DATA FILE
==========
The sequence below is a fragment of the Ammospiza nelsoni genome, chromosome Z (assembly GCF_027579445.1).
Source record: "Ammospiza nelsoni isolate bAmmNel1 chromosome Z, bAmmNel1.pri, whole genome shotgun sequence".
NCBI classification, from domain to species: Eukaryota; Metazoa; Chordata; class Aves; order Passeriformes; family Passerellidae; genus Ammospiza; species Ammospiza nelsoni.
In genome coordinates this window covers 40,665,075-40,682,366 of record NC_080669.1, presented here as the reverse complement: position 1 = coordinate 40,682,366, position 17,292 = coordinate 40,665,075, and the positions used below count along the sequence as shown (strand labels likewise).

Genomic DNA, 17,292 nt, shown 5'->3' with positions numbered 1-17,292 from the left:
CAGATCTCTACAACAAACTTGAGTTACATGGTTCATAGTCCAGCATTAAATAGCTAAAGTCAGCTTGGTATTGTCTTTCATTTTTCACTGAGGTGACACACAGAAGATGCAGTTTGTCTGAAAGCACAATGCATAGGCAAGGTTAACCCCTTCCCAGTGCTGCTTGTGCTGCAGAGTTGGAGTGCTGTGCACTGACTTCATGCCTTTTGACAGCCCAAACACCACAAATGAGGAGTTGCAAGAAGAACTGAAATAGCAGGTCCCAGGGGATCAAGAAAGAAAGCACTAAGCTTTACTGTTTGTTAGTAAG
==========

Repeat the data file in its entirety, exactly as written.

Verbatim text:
The sequence below is a fragment of the Ammospiza nelsoni genome, chromosome Z (assembly GCF_027579445.1).
Source record: "Ammospiza nelsoni isolate bAmmNel1 chromosome Z, bAmmNel1.pri, whole genome shotgun sequence".
NCBI classification, from domain to species: Eukaryota; Metazoa; Chordata; class Aves; order Passeriformes; family Passerellidae; genus Ammospiza; species Ammospiza nelsoni.
In genome coordinates this window covers 40,665,075-40,682,366 of record NC_080669.1, presented here as the reverse complement: position 1 = coordinate 40,682,366, position 17,292 = coordinate 40,665,075, and the positions used below count along the sequence as shown (strand labels likewise).

Genomic DNA, 17,292 nt, shown 5'->3' with positions numbered 1-17,292 from the left:
CAGATCTCTACAACAAACTTGAGTTACATGGTTCATAGTCCAGCATTAAATAGCTAAAGTCAGCTTGGTATTGTCTTTCATTTTTCACTGAGGTGACACACAGAAGATGCAGTTTGTCTGAAAGCACAATGCATAGGCAAGGTTAACCCCTTCCCAGTGCTGCTTGTGCTGCAGAGTTGGAGTGCTGTGCACTGACTTCATGCCTTTTGACAGCCCAAACACCACAAATGAGGAGTTGCAAGAAGAACTGAAATAGCAGGTCCCAGGGGATCAAGAAAGAAAGCACTAAGCTTTACTGTTTGTTAGTAAG